The planet venus has an extremely harsh environment and its exploration has proven challenging for this reason. While constructing pressurized housings for devices and electronics is possible, it complicates designs and adds tremendously to weight and costs. The best solution is to have electronics that can withstand the harsh environments on their own. The planet’s temperatures reach 460 degrees C and its atmospheric pressure reaches 9.4 MPa (over 1324 lbs/sq. inch).
Researchers at the NASA Glen Research Center in Cleveland found silicon carbide (SiC) ICs operational for 521 hours (about 21.7 days) at these conditions. This amount of time is 100 times longer than previous ICs have been operational at such conditions. They published their findings in AIP Advances.
The researchers tested the ICs in the NASA Glenn Extreme Environments Rig (GEER) to directly simulate these conditions on Venus. They selected two NASA Glenn fabricated SiC JFET ring oscillator ICs residing on separate chips for testing in GEER: a 3-stage ring oscillator and an 11-stage ring oscillator.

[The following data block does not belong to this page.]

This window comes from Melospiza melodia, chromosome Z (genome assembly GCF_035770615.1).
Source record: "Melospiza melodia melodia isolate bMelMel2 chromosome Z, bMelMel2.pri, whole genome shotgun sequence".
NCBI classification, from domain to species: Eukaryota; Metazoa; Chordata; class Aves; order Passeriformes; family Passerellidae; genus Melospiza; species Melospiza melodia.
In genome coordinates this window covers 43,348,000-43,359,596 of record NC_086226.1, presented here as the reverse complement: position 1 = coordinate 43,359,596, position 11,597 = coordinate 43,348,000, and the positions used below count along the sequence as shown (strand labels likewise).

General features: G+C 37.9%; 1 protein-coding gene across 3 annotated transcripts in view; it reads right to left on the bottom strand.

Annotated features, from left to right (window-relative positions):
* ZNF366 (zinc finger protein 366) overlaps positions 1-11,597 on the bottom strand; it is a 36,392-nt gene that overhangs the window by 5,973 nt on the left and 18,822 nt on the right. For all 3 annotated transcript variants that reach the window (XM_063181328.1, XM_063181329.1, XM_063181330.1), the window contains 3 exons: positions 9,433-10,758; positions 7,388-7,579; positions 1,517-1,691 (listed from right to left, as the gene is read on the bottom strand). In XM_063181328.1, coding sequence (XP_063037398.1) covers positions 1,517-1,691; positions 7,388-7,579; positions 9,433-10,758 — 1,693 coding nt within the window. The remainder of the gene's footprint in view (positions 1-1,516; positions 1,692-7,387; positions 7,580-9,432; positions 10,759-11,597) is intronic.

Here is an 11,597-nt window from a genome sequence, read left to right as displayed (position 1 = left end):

“This study marks the first reported demonstration of multi-day/week semiconductor IC functionality in Venus surface atmospheric conditions without pressure vessel, cooling, or other means protecting chips from the scorching caustic environment,” Philip J. Huerick reported in the AIP Advances article.
The team is working to make the robust ICs more complex. “We are presently striving to upscale the Venus-durable SiC JFET IC technology towards hundreds of transistors per chip circuit complexity. Such level of integration would be comparable to the complexity of IC chips used in mankind’s first wave of solar system exploration launched prior to 1978, including the highly successful NASA Viking Mars landers,” Huerick said in the article.
P. G. Neudeck et. al., “Prolonged silicon carbide integrated circuit operation in Venus surface atmospheric conditions”, AIP Advances 6, 125119 (2016); doi: http://dx.doi.org/10.1063/1.4973429.